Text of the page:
2.  Technology Design to Mitigate Privacy Impacts and Enhance Protections 

Administrators can and should shape technology development of their systems to address legal concerns. Administrators must ensure that only appropriate technology is employed at locations and that it is properly maintained and operated. The design of automation in the system can be made to support governance policies in supervision, training, discipline and audit as important operational features.  System automation can and should be designed to limit access by trained operators only to the information and functions in collection necessary for that person to do his or her job.  Access control features should be designed to prevent unauthorized access.  The system should also be designed with a reporting function that allows for the generation of audit reports on issues like access to files or activity by operators.   

 

In addition to the forgoing technology enhancements that are largely available with most digitized systems, administrators should be aware of cutting-edge and developing CCTV technologies that can assist in controlling CCTV usage.   Current technologies like masking, tripwires and some behavioral pattern recognition should be explored and employed, where feasible, to allow the government to focus collection activity in the public space.  Future technologies like anonymization and enhanced video analytics may also add to the ability of system designers to further control and limit CCTV data collection.


Conclusions

As the use of technology enhanced surveillance grows across the country, more and more communities will need to address the issues of CCTV surveillance and data collection and maintenance.  While the use of CCTV systems in public areas and collection of CCTV data are generally permitted under current law there are steps that prudent system administrators can and should take to ensure that their use of technology to prevent, protect and respond to a range of public safety concerns is also consistent with legal protections for privacy.  Policymakers need to develop written policies and supportive supervision, training, disciplinary and audit systems to ensure they control operation and deployment of surveillance systems consistent with privacy values.  Additionally they should work to drive development and adoption of technology to address reasonable privacy concerns.  Technology can then provide government with a responsible approach to CCTV, consistent with privacy interests.  The key requirements for agency policy, for system usage controls, and for system auditability are vital to be addressed by a properly enabled surveillance video management system.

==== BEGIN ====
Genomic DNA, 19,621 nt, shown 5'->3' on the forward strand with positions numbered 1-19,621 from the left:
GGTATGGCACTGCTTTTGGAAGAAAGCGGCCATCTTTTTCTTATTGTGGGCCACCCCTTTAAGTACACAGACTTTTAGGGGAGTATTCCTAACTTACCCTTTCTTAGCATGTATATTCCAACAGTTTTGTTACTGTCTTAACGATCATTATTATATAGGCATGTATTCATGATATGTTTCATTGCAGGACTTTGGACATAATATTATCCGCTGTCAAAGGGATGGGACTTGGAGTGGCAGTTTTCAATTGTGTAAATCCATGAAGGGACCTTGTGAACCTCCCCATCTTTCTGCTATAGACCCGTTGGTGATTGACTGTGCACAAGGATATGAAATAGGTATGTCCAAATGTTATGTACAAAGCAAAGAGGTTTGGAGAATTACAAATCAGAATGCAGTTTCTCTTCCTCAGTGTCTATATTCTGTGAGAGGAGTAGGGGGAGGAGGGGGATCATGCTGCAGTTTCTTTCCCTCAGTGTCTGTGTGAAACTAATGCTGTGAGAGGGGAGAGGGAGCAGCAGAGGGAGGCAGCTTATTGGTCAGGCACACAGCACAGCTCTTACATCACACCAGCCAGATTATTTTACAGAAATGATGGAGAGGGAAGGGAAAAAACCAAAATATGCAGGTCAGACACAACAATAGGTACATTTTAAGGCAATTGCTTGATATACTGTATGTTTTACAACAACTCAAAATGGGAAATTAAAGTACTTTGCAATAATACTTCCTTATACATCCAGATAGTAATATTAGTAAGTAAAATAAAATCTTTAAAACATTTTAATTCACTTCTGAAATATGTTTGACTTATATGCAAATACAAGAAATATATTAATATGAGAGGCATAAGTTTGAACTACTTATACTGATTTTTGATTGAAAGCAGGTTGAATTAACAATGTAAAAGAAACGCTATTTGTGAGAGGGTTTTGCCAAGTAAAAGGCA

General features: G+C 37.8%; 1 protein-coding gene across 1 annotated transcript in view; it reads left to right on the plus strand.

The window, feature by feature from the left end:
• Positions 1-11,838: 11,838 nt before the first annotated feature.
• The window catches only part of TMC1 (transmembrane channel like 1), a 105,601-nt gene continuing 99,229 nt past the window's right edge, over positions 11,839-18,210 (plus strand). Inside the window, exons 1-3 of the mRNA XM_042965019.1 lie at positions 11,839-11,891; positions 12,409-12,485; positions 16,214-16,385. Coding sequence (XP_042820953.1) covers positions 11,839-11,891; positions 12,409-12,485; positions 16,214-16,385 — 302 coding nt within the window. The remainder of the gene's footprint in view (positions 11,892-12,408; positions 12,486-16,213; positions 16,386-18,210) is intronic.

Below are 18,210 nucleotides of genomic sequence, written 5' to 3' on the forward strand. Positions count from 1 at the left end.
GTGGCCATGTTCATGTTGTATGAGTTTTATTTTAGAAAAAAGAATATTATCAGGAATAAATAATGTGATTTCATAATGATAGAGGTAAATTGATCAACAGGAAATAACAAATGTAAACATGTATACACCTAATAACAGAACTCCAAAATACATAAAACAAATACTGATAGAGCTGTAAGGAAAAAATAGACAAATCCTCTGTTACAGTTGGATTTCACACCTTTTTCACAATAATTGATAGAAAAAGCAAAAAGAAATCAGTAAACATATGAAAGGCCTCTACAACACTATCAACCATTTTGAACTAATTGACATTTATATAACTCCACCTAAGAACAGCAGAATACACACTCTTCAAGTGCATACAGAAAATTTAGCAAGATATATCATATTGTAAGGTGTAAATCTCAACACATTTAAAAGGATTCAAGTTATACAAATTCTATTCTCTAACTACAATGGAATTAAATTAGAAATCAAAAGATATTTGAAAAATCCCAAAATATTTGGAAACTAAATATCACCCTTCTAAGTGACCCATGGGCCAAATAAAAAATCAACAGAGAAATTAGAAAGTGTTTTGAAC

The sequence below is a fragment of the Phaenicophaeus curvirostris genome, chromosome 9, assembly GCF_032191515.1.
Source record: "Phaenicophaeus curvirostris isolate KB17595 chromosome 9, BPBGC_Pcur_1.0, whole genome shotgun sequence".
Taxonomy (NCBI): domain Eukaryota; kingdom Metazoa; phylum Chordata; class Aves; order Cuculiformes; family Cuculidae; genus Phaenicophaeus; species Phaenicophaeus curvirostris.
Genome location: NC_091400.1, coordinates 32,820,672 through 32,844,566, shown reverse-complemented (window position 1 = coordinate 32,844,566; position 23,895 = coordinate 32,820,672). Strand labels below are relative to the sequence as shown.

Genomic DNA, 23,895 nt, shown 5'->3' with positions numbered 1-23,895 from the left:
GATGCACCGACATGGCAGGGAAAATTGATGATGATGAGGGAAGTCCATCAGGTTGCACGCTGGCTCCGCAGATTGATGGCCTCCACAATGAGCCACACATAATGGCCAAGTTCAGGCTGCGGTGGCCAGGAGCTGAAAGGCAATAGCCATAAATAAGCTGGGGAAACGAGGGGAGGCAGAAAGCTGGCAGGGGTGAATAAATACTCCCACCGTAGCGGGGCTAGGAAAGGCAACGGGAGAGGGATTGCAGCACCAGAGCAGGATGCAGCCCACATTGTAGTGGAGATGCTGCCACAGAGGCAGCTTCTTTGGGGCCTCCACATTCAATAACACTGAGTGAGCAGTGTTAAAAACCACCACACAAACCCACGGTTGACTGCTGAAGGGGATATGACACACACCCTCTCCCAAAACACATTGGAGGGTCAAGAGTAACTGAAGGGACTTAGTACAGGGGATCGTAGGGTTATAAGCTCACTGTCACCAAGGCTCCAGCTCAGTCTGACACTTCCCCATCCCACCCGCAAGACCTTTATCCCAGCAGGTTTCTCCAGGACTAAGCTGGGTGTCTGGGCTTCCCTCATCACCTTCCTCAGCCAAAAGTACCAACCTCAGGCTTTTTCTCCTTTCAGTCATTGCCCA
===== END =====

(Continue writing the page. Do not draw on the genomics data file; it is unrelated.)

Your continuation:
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1. See, Idris v. City of Chicago ___ F.3d ___, Slip Op. 08-1363 (7th Cir. 2009), also cited at  http://caselaw.lp.findlaw.com/data2/circs/7th/081363p.pdf  (accessed 15 April 15, 2009)   (red light enforcement cameras on the public way implicate no protected right under the fourth amendment).

2. See, Katz v. United States 389 U.S. 347 (1967) (audio intercepts of phone conversations from a public phone booth violate fourth amendment protections)

3.See, Kyllo v. United States 533 U.S. 27 (2001) (thermal imaging of a residence from the public way violates the fourth amendment)

4. See, Alliance to End Repression v. City of Chicago, 237 F.3d 799, 801 (7th Cir. 2001) (modification of consent decree limiting City’s ability to conduct surveillance).

5. See, Whelan v. Roe, 429 U.S. 589 (1977) (privacy interests in New York state database of prescription drug and controlled substance use did not implicate constitutional protections) ,and   Dep’t of Justice v. Reporters Comm. for Freedom of the Press, 489 U.S. 749 (1989)  (no constitutionally protected privacy interest in a “rap sheet” which is a compilation of otherwise public records of arrests)

6. European Union, Data Protection Directive, (officially Directive 95/46/EC on the protection of individuals with regard to the processing of personal data and on the free movement of such data)  http://eur-lex.europa.eu/LexUriServ/LexUriServ.do?uri=CELEX:31995L0046:EN:HTML (accessed April 15, 2009)

7. See, e.g., Constitution Project, Guidelines for Public Video Surveillance, (Washington D.C.: The Constitution Project, 2007), http://www.constitutionproject.org/pdf/Video_Surveillance_Guidelines_Report_w_Model_Legislation4.pdf  (accessed April 15, 2009), and, American Bar Association, Criminal Justice Section Standards for Technology-Assisted Physical Surveillance, http://www.abanet.org/crimjust/standards/taps_blk.html (accessed April 15, 2009).